This is a fun and interesting topic. I went on a paid hunt and it was an absolute production after I shot my animal. The hunting guide, the track, the skinner and the outfitter then go to work! The hunting outfitter decides where the sun is and background to take the best photo. Then the tracker or the PH will start cleaning up the blood from the animal and making sure the fur looks perfect. Another person will start clearing out brush in front of the animal for the best photo while the expensive cameras are brought out and cell phones for the outfitter. He will roll out a blanket, position you and the animal and take all kinds of photos with several different cameras. Afterall, this is how outfitters make sales for the next hunting season. Plus, this is a memorable moment for the hunter that he/she paid good money for.
So Kill Photos – Are they important, of course! All information is important when selecting a place to hunt. Are they great to look at? Does the more kill photos an outfitter have make you feel warm and fuzzy? It should. There are arguements for and against this, but I think the more information the better. One of the main arguments would be, “So if an outfitter has 1000 kill photos, were they hunting a million farms with 1 billion hunters out from China? If so, then are those are great success rates?” A bit of a radical example, but it helps illustrate one side of the argument. Don’t outfitters lease new land all the time and advertise low pressure? So then what do those kill photos have to do with the next hunter? I’ll say it has to do with the skill and ability of the Kentucky hunting outfitter to put his hunters in a good place to hunt.
What if there is a new ambitious person who has entered into the business of selling deer hunts in Kentucky? They won’t have kill photos. Well, unless outfitters in Kentucky start accepting food stamps, the free market will make things relative. If the demand outweighs the supply, then prices will be high across the board. I think outfitters adjust prices to the market and it’s more likely that if services are less, then the prices will reflect that.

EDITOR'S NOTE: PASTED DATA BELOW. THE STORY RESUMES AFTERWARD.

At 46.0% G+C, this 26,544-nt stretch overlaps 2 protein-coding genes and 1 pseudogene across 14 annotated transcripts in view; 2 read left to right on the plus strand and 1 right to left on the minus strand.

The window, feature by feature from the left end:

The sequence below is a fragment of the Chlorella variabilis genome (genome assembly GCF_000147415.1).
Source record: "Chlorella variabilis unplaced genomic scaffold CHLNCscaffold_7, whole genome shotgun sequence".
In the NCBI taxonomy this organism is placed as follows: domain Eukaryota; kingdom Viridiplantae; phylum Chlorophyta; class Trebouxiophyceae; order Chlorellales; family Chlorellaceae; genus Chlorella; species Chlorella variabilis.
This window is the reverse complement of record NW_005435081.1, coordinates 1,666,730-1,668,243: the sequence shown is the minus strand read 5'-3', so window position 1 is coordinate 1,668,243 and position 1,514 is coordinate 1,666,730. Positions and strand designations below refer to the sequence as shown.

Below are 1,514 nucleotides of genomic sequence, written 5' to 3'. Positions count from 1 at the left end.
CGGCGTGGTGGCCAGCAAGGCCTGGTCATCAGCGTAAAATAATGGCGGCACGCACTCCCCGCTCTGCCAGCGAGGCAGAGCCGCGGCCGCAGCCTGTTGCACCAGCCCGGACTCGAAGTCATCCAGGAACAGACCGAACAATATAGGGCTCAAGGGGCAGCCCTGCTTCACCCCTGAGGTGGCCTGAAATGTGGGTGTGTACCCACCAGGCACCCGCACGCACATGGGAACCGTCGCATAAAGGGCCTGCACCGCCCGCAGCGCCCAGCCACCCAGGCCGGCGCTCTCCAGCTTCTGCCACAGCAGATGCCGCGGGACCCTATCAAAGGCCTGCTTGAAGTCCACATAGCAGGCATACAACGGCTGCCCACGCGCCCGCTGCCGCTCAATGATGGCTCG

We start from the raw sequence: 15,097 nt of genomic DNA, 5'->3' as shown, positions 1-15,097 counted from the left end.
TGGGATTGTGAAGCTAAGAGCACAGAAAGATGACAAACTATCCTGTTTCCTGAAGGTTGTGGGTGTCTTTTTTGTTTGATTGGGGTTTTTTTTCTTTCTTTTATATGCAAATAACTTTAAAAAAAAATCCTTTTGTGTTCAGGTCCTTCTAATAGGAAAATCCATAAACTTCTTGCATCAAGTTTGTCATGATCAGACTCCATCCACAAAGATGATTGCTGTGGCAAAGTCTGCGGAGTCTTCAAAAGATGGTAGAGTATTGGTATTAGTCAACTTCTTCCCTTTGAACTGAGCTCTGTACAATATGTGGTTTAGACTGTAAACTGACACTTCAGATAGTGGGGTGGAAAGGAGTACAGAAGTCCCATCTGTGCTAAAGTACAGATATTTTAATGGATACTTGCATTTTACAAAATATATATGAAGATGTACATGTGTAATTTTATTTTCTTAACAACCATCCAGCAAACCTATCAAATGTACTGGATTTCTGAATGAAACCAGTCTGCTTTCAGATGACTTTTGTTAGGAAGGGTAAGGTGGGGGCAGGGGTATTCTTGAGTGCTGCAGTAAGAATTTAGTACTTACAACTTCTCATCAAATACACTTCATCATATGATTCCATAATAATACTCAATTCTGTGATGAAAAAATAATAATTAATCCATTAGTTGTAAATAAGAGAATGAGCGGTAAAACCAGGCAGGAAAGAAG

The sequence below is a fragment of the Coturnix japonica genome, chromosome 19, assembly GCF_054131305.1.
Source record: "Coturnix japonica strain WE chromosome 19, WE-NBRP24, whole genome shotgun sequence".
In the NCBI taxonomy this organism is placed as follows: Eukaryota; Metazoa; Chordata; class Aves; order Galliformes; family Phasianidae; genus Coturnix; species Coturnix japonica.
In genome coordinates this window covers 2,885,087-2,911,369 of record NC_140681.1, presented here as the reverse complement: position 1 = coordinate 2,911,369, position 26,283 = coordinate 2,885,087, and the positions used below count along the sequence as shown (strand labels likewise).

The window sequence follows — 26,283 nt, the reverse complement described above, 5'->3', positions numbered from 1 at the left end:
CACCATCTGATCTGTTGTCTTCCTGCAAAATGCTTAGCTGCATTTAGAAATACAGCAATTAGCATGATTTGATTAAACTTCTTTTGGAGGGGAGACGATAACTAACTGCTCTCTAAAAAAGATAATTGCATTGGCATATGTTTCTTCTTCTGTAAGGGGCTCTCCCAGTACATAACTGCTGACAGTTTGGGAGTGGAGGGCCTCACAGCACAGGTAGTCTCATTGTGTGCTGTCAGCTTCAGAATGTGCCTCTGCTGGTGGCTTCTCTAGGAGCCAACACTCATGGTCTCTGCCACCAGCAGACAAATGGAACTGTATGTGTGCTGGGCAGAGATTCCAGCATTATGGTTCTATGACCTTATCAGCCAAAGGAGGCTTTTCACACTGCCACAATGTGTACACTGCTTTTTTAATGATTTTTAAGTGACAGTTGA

CONCLUSION: When all else is equal, get all the information you can.
Trail Cam Photos – Is this good information? Certainly! Assuming it’s from the property you’d be hunting of course. With the advent of Google image searches, I don’t think any outfitter across the nation is dumb enough to cheat you. Out of 100’s of photos, they could make a mistake, but 99.9% of the deer on outfitters websites came from property they own, owned, lease or leased. Do I sound like an attorney sometimes?
These photos are offering you what you have a chance to shoot vs. photos of deer shot and killed you have no chance to shoot. That could be an interesting way to look at it. Trail cam photos are wonderful! But don’t get sucked in to turning this into a soccer mom’s day out at the mall looking for the latest and greatest Gucci handbag to buy. There are arguments on both sides of this. As a person wanted to go on a trophy deer hunt, I want that outfitter working 100+ hours per week for 20 cents an hour, checking cameras, spending $10,000 on cameras and burning up $1,000’s of dollars in batteries. What do I care if people steal his cameras, he can buy more and put more up and report to me weekly! LOL. Well, this is the attitude of some hunters, but a very small percentage. I know some outfitters that simply don’t fool with much of this stuff because it turns into a great job than actually managing the deer. Liming, fertilizing, disking, planting, filling corn feeder, etc., that’s “fun”. Camera work is a great way to get business, but I personally feel it’s working the outfitters into the ground. But hey, good for hunters! I try to look at both sides of the coin.
Kentucky whitetail outfitters strike a good balance between disturbing the land checking cameras and checking the cameras enough to satisfy hunters. It’s a give and take. 100%..it’s a fact, you would have higher success rates if there were no cameras! This is a fact. 100% it’s also a fact that if outfitters didn’t put out cameras, they’d lose money and couldn’t pay for the land. It’s just a balancing act and only the person with the gold makes the rules. In this case, it’s the hunter choosing what they want to do. When in doubt, take all the information you can.
CONCLUSION – Trail cam photos are great!